Needless to say, I have some learning to do. I think I’m finally over the hump of thinking I’m always on the verge of being eaten by bears. Seeing a bear retreat in horror from my loud approach last weekend helped me realize that they don’t want to deal with me either. Now I’m going through the enjoyable process of checking out the library’s resources on all things outdoors. I know this isn’t a shock, but there is a lot here to get through.

Scout's Backpacking Cookbook

Not surprisingly, my first foray into outdoor ed. was the cooking section. It looks like I may be able to salvage that ill-conceived food dehydrator purchase from the kitchen gadget bone-yard after all. There are a ton of books in this area, so I quickly eliminated anything to do with RV or car camping (we’ve got that down). My favorite was The Scout’s Backpacking Cookbook, by Tim and Christine Conners. This book was packed with useful information about equipment, cooking techniques, meal planning, safety, ‘Leave No Trace’ cooking and camping, and recipes. There were also wonderful appendices that provided measurement advice, additional reading, and helpful websites.

Other picks:

The Trailside Cookbook by Don Philpott

Camp Cooking in the Wild by Mark Scriver

Longstreet Highroad Guide to the Washington CascadesWith the food taken care of, choosing a destination was my next priority. When we camp, we choose our destination based on a few different things. Weather is the most obvious determining factor; last weekend we went over the mountains to find the sun. On other trips we’ve selected sites because they were off pleasant drives, or offered a selection of excellent hikes. The Mountaineers Books has a fantastic series of Day Hiking titles that cover different regions of Washington and Oregon. My favorite book that I found about exploring Washignton was the Longstreet Highroad Guide to the Washington Cascades, by Allan May. May created a guide to geography, history (human and natural), and recreation in the Washington Cascades, all wrapped into a very enjoyable read.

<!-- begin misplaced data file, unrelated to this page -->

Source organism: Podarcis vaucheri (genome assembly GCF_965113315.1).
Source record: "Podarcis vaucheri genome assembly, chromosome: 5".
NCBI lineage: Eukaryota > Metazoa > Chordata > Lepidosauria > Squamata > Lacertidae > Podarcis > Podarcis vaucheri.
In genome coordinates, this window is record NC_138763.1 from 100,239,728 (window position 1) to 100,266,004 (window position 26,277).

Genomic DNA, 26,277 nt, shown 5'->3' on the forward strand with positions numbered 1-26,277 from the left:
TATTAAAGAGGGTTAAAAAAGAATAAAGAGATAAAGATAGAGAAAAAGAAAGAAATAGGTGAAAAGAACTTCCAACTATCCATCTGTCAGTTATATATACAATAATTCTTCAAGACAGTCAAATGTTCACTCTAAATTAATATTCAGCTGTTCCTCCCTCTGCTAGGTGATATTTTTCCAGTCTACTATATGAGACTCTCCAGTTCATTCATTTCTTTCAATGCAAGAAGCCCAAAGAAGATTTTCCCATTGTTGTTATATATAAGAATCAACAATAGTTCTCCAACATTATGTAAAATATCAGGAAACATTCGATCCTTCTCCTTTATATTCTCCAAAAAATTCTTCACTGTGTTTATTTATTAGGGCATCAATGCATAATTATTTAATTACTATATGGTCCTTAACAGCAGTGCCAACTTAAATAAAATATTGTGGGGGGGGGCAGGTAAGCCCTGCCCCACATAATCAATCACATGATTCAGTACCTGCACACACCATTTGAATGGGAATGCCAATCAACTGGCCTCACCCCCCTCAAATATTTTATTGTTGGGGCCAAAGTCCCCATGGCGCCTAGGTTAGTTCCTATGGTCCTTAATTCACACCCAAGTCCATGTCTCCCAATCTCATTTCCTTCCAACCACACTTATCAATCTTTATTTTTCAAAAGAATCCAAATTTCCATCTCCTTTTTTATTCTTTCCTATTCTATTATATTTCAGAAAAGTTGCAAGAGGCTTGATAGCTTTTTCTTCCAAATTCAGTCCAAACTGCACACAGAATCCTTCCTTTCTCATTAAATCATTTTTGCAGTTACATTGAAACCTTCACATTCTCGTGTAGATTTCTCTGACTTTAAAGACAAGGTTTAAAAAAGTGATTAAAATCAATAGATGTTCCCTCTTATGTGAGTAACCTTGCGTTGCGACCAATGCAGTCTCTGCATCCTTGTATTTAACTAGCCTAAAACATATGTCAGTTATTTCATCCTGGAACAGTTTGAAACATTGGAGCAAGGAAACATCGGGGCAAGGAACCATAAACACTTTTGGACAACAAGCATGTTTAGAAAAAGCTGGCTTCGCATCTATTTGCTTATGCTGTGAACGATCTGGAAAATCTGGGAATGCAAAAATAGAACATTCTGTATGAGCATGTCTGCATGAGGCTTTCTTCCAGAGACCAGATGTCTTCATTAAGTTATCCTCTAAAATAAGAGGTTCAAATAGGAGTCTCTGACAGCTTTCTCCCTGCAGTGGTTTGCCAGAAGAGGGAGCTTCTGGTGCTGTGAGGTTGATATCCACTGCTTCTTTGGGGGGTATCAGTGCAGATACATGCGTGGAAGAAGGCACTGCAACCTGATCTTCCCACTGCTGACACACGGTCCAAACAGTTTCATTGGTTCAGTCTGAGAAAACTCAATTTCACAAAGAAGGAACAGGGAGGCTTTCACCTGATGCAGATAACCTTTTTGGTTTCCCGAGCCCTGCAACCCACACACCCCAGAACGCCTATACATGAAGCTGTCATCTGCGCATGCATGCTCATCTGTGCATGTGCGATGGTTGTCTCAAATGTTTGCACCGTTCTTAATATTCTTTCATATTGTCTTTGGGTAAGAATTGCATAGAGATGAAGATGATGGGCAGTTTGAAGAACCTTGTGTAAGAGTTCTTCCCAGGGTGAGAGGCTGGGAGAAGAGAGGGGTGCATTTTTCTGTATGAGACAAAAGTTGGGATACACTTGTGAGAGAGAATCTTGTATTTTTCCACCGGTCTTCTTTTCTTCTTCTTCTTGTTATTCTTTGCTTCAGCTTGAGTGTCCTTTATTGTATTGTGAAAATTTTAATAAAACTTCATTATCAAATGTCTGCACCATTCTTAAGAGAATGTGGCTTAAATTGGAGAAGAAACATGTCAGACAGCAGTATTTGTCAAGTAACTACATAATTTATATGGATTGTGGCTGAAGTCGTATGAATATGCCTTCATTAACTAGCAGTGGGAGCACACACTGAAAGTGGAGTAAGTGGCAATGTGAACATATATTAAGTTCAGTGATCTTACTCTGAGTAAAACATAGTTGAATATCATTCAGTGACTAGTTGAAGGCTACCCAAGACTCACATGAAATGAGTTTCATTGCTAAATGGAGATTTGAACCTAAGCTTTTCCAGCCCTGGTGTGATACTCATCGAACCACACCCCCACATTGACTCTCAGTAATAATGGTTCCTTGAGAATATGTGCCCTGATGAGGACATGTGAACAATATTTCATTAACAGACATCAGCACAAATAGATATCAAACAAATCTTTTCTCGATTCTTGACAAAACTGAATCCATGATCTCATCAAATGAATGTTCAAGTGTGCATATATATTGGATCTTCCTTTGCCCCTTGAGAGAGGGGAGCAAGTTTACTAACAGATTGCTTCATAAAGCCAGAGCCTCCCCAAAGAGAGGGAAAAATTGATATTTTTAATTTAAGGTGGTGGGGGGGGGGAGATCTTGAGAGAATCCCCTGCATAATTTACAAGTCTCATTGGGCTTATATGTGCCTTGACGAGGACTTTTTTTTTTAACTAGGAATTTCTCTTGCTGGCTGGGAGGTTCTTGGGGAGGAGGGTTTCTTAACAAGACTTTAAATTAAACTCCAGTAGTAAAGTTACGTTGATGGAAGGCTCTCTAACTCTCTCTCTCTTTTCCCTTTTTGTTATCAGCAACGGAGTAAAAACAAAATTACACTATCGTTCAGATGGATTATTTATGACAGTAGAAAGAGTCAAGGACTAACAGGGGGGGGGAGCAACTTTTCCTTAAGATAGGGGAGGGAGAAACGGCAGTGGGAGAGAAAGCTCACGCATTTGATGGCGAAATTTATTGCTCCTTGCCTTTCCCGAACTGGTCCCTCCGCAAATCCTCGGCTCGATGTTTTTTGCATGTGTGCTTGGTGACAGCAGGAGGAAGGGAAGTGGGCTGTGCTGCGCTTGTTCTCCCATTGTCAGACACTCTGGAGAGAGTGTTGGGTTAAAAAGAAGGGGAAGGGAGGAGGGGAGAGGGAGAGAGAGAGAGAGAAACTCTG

Note: Sometimes published info about campgrounds, trails, and roads can be outdated. To be certain that you can actually get to where you’d like to go, call ahead to the ranger station in the area you’re planning to visit to make sure that everything is open.

The Backpacker's ManualLast, and certainly not least, I looked into info on safety and preparation. This is perhaps the largest section of outdoor materials we have because there is much to be said on the topic. For a beginner’s overview to all things backpacking, The Smart Guide to Hiking and Backpacking is a good place to start. More advanced advice on trip planning, cooking equipment, and more can be found in The Backpacker’s Field Manual, by Rick Curtis. I found some really helpful illustrations and ‘how to’s’ in Basic Illustrated Wilderness First Aid, but I strongly recommend attending some courses on the topic if you are serious about venturing into remote areas. If not, be sure to trek with someone who has.

Other titles that I found helpful tips in:

Hiking with Dogs by Linda B. Mullally

Ultralight Backpackin’ Tips by Mike Clelland

Making Camp: A Complete Guide for Hikers, Mountain Bikers, Paddlers & Skiers by Steve Howe, et al.

So there you have it – my newbie backpacker reading list. Come in and browse the shelves; there’s a lot more here for those who are more advanced than I am. As for me? I have a date with the food dehydrator – who doesn’t want to try powdered cheese?

Lisa